When it comes to choosing the right lens mount option for a board level camera, one of the most important factors to consider is the size of the sensor used. In general, S-mount lenses are designed to be used with 1/3" sensors or smaller with lower resolutions, typically less than 2MP. CS-mount lenses on the other hand are designed to work with sensors that are between 1/3” to 1/2”. If the sensor is 1/2” or bigger, it’s best to use a C-mount lens.

Thermal Management

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Cased machine vision cameras rely on the surface area of their cases to dissipate heat generated by the sensor, FPGA and other components. With no case, high-performance board level cameras may have additional design requirements to ensure they are operating within their recommended temperature range. In such cases, providing adequate heatsinking is key. Manufacturers will commonly provide a maximum junction temperate for this highest temperature component. On FLIR Blackfly S cameras, the maximum junction temperature of the FPGA is specified at 105 degrees C (221 Fahrenheit).

System designers must ensure that their thermal management solution meets this guideline. The size of the heatsink, the surface area of the chassis the camera is mounted to, or the type of active cooler required will depend on the sensor, the frame rate, the operating environment and the amount of on-camera image processing being carried out. In order to attach the heatsink on the camera, we recommend use of thermal pastes over thermal pads to minimize board stress on the camera.

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Case Design and Rapid Prototyping

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In most cases, board level cameras are integrated directly into an embedded vision system/product and a case is not required. However, for applications where the camera will not be integrated into a product, and thus camera internals are left exposed to the elements, a case might be necessary to prevent damage. For rapid prototyping, embedded system designers can easily design and print a case for the camera using 3D printers or use generic plastic cases that can encapsulate the camera and mount the camera in place using spacers and mounting brackets.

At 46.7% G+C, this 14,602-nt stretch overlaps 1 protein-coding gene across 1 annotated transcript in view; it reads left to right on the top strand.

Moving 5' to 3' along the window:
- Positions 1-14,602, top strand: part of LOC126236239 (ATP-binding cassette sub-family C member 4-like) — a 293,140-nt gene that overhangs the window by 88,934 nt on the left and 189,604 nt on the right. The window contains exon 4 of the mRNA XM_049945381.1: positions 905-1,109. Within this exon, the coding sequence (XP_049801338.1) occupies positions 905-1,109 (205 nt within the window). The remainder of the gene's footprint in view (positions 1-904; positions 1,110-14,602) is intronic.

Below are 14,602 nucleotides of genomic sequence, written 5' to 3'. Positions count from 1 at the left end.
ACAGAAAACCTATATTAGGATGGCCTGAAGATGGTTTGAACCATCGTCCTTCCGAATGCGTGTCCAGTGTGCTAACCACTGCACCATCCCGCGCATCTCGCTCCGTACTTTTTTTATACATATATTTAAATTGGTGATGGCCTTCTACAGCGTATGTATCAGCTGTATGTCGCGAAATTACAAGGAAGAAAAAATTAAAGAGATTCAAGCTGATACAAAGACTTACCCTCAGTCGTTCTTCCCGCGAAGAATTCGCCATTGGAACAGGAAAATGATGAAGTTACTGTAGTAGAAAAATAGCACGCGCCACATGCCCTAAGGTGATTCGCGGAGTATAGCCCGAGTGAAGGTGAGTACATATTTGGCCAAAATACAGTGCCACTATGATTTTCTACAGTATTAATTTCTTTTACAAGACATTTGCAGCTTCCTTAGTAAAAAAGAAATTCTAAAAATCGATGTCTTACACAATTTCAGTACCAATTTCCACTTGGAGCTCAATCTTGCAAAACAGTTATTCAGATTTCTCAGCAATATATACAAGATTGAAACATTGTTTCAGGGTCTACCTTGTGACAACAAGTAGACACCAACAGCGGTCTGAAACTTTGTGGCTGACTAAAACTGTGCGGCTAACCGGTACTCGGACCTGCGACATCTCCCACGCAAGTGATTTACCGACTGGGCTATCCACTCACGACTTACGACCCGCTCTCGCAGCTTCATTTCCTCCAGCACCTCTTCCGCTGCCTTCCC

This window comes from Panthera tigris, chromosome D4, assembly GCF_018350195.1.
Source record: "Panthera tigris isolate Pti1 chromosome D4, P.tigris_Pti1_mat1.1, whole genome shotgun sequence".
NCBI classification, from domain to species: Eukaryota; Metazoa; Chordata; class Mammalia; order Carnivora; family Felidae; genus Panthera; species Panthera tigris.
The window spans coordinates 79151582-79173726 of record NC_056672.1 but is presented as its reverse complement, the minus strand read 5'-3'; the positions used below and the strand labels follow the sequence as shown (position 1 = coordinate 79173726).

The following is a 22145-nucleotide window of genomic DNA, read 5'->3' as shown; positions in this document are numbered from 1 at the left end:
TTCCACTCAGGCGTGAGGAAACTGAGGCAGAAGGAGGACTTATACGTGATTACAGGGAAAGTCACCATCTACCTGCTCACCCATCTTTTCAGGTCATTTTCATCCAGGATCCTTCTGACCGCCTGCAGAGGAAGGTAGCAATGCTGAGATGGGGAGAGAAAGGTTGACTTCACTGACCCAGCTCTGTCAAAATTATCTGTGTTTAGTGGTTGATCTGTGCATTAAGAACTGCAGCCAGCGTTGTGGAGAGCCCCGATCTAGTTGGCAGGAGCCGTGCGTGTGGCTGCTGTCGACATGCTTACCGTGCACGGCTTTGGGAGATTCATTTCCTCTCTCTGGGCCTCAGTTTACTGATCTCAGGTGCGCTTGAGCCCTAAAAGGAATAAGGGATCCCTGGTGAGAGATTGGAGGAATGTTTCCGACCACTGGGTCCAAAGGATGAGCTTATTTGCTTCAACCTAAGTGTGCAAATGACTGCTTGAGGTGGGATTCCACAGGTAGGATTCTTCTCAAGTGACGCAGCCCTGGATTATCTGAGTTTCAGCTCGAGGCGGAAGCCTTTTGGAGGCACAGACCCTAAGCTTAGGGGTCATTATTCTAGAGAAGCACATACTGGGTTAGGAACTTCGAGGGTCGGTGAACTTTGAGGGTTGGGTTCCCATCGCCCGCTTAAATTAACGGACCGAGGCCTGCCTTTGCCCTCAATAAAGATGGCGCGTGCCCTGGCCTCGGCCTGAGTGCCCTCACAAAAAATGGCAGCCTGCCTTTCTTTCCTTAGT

Interfaces and Connectors

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USB 3.1 Gen 1 is an ideal interface for embedded systems. Its ubiquity guarantees support across a diverse range of hardware - from desktop PCs to ARM based single board computers (SBCs). Direct Memory Access (DMA) keeps latency to a minimum without the need for filter drivers. USB 3.1 Gen 1 also provides power and up to 480 Mbytes/Sec of data throughput over a single cable, simplifying both mechanical and electrical design.

A key goal of embedded system designers often entails miniaturizing existing designs. In these cases, the maximum cable length is much less important than the volume of the cable and connector. Flexible Printed Circuit (FPC) cables can support USB 3.1 Gen 1 over cable lengths of up to 30m. As the name suggests, FPC cables are flexible and can bend and twist to fit inside tightly packed systems. Additionally, high quality locking connectors and shielded FPC cables with locking tabs can ensure a highly secure and reliable connection.